>> >> >> Thanks
>> >> >> everyone.  I am still not sure how this number 30 is calculated.
 (
>> >> >> Is
>> >> it
>> >> >> dynamic based on current resources, or is it some configuration.
 I
>> >> have 32
>> >> >> nodes in my cluster).
>> >> >>
>> >> >> Is this problem of idle executors sticking around solved in Dynamic
>> >> >> Resource Allocation?  Is there some timeout after which Idle
>> >> >> executors
>> >> can
>> >> >> just shutdown and cleanup its resources.
>> >> >>
>> >> >>
>> >> >> Regards
>> >> >> Sumit Chawla
>> >> >>
>> >> >>
>> >> >> On Mon, Dec 19, 2016 at 12:45 PM, Michael Gummelt <
>> >> mgummelt@mesosphere.io>
>> >> >> wrote:
>> >> >>>
>> >> >>> >  I should preassume that No of executors should be less
than
>> >> >>> > number
>> >> of
>> >> >>> > tasks.
>> >> >>>
>> >> >>> No.  Each executor runs 0 or more tasks.
>> >> >>>
>> >> >>> Each executor consumes 1 CPU, and each task running on that
>> >> >>> executor
>> >> >>> consumes another CPU.  You can customize this via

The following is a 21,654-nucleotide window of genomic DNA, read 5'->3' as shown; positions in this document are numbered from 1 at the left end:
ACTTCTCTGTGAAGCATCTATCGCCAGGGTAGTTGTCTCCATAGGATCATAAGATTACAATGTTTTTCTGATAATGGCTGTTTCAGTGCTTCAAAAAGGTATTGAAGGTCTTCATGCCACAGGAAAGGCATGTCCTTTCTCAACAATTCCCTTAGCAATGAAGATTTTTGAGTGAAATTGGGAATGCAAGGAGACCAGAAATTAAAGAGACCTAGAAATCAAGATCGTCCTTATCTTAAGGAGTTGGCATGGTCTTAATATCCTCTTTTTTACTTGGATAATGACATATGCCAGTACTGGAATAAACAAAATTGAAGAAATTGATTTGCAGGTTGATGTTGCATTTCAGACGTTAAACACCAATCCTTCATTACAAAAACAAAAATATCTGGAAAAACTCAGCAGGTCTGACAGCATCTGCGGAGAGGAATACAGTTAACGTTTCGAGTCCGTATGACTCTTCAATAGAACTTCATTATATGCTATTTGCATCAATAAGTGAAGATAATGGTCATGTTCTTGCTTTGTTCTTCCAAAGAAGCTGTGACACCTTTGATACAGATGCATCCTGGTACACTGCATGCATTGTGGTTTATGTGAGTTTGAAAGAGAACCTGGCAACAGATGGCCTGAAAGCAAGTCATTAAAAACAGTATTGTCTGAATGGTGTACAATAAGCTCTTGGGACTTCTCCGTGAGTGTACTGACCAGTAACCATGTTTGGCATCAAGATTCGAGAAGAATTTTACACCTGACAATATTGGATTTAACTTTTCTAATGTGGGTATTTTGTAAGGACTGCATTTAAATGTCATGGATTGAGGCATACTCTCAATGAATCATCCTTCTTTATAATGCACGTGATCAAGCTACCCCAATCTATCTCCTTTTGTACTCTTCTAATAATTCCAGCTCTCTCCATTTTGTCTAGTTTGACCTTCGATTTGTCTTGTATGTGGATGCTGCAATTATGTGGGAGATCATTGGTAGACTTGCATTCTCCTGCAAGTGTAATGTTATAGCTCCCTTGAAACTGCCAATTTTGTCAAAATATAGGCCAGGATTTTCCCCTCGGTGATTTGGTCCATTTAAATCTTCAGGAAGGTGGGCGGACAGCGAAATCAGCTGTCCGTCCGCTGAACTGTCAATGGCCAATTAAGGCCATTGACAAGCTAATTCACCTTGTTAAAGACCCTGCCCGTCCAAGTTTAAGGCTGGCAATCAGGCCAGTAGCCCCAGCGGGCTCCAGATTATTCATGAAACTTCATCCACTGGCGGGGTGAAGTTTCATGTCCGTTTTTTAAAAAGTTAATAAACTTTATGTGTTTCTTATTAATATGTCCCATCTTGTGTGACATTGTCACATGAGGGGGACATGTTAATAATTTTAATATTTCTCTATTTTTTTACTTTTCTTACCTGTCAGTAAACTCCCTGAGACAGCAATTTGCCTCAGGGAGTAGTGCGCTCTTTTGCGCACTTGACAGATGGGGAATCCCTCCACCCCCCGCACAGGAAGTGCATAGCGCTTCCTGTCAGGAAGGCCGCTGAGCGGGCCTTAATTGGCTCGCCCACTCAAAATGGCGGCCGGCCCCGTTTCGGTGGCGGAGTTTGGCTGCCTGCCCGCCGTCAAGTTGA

>> >> >>> spark.mesos.mesosExecutor.cores
>> >> >>>
>> >> >>> (https://github.com/apache/spark/blob/v1.6.3/docs/running-on-mesos.md)
>> >> and
>> >> >>> spark.task.cpus
>> >> >>> (https://github.com/apache/spark/blob/v1.6.3/docs/configuration.md)
>> >> >>>
>> >> >>> On Mon, Dec 19, 2016 at 12:09 PM, Chawla,Sumit
>> >> >>> <sumitkchawla@gmail.com
>> >> >
>> >> >>> wrote:
>> >> >>>>
>> >> >>>> Ah thanks. looks like i skipped reading this "Neither will
>> >> >>>> executors
>> >> >>>> terminate when they’re idle."
>> >> >>>>
>> >> >>>> So in my job scenario,  I should preassume that No of executors
>> >> >>>> should
>> >> >>>> be less than number of tasks. Ideally one executor should
execute
>> >> >>>> 1
>> >> or more
>> >> >>>> tasks.  But i am observing something strange instead. 
I start my
>> >> >>>> job
>> >> with
>> >> >>>> 48 partitions for a spark job. In mesos ui i see that number